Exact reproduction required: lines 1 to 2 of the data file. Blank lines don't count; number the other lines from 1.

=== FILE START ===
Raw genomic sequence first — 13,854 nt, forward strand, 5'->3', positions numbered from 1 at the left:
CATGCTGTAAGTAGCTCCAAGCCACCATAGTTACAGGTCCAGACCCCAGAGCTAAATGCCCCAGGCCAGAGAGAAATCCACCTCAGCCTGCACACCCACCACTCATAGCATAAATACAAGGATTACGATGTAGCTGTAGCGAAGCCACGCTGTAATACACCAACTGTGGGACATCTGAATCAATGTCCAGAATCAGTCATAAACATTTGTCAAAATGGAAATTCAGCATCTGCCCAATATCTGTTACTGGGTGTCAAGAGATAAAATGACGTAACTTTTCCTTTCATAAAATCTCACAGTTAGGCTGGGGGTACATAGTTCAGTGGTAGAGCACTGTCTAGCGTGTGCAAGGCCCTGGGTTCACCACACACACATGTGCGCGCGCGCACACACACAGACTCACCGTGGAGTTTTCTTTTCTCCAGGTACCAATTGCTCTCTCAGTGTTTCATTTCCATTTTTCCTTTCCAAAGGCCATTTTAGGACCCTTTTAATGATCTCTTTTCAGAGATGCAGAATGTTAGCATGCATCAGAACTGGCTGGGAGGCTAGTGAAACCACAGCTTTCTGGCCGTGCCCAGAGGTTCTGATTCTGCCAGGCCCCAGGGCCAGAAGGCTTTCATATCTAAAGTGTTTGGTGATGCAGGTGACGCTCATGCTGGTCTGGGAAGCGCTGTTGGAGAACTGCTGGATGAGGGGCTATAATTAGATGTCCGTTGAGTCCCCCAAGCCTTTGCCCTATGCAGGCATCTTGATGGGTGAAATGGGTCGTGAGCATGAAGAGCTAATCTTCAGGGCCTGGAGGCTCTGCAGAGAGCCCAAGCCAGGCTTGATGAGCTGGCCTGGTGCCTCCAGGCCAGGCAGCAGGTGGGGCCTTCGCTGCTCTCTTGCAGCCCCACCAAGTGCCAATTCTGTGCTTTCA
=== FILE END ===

Raw genomic sequence first — 13,854 nt, forward strand, 5'->3', positions numbered from 1 at the left:
CATGCTGTAAGTAGCTCCAAGCCACCATAGTTACAGGTCCAGACCCCAGAGCTAAATGCCCCAGGCCAGAGAGAAATCCACCTCAGCCTGCACACCCACCACTCATAGCATAAATACAAGGATTACGATGTAGCTGTAGCGAAGCCACGCTGTAATACACCAACTGTGGGACATCTGAATCAATGTCCAGAATCAGTCATAAACATTTGTCAAAATGGAAATTCAGCATCTGCCCAATATCTGTTACTGGGTGTCAAGAGATAAAATGACGTAACTTTTCCTTTCATAAAATCTCACAGTTAGGCTGGGGGTACATAGTTCAGTGGTAGAGCACTGTCTAGCGTGTGCAAGGCCCTGGGTTCACCACACACACATGTGCGCGCGCGCACACACACAGACTCACCGTGGAGTTTTCTTTTCTCCAGGTACCAATTGCTCTCTCAGTGTTTCATTTCCATTTTTCCTTTCCAAAGGCCATTTTAGGACCCTTTTAATGATCTCTTTTCAGAGATGCAGAATGTTAGCATGCATCAGAACTGGCTGGGAGGCTAGTGAAACCACAGCTTTCTGGCCGTGCCCAGAGGTTCTGATTCTGCCAGGCCCCAGGGCCAGAAGGCTTTCATATCTAAAGTGTTTGGTGATGCAGGTGACGCTCATGCTGGTCTGGGAAGCGCTGTTGGAGAACTGCTGGATGAGGGGCTATAATTAGATGTCCGTTGAGTCCCCCAAGCCTTTGCCCTATGCAGGCATCTTGATGGGTGAAATGGGTCGTGAGCATGAAGAGCTAATCTTCAGGGCCTGGAGGCTCTGCAGAGAGCCCAAGCCAGGCTTGATGAGCTGGCCTGGTGCCTCCAGGCCAGGCAGCAGGTGGGGCCTTCGCTGCTCTCTTGCAGCCCCACCAAGTGCCAATTCTGTGCTTTCA